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J Empir Res Hum Res Ethics. 2012 Apr;7(2):37-50. doi: 10.1525/jer.2012.7.2.37.

Using data to improve surrogate consent for clinical research with incapacitated adults.

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  • 1Department of Bioethics, National Institutes of Health, Bethesda, MD 20892-1156, USA.

Abstract

Current practice relies on surrogates to enroll incapacitated adults in research. Yet, it is unclear to what extent this practice protects adults who have lost the ability to consent for themselves. To address this question, we conducted two literature searches to identify articles which report empirical data on three issues central to protecting adults who have lost the ability to consent: (1) adults' willingness to participate in research should they lose the ability to consent; (2) adults' willingness to allow a surrogate to make research decisions for them; and (3) the extent to which surrogates' enrollment decisions are consistent with their charges' preferences and values. These searches identified 21 articles, representing 20 distinct datasets. The data indicate that many adults are willing to participate in research should they lose the ability to consent, and many are willing to allow their family members to make research decisions for them if they become incapacitated. The data also raise concern that surrogates may be making research enrollment decisions that, in some cases, are inconsistent with their charges' preferences and values. These findings suggest that modifications to current practice should be considered to better protect adults who have lost the ability to consent. One option would be to require, in addition to surrogate permission and subject assent, sufficient evidence that enrollment is consistent with the individual's preferences and values.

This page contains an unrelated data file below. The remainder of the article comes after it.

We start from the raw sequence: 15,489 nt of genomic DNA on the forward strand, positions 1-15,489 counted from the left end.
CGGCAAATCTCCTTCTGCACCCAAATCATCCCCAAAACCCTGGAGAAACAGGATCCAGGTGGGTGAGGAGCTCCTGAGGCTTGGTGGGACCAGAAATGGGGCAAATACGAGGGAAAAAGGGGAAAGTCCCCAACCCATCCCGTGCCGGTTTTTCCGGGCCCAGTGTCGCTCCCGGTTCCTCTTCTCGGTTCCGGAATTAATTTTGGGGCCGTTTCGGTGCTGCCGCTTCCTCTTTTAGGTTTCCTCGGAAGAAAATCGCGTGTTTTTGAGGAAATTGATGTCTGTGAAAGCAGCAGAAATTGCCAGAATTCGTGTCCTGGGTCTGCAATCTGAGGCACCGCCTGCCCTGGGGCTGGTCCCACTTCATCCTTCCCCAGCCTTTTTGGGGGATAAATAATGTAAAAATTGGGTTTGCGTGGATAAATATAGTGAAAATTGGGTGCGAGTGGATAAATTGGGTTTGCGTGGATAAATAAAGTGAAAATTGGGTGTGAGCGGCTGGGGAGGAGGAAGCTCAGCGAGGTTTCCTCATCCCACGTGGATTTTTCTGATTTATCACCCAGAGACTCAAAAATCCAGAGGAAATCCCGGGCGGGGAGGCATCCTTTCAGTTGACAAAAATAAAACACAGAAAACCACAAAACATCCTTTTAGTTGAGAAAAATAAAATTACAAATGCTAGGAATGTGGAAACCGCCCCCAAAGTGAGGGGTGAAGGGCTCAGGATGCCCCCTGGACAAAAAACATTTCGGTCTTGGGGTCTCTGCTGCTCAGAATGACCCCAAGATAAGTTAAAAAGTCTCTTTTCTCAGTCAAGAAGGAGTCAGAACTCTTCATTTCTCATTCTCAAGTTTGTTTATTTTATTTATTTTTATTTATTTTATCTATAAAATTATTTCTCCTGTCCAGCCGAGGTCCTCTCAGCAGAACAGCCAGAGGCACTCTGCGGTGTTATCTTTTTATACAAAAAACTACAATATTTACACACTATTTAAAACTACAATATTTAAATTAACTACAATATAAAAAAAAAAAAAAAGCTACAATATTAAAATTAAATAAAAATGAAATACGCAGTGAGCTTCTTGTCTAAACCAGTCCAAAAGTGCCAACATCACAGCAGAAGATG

PMID:
22565582
[PubMed - indexed for MEDLINE]
PMCID:
PMC3474197
Free PMC Article
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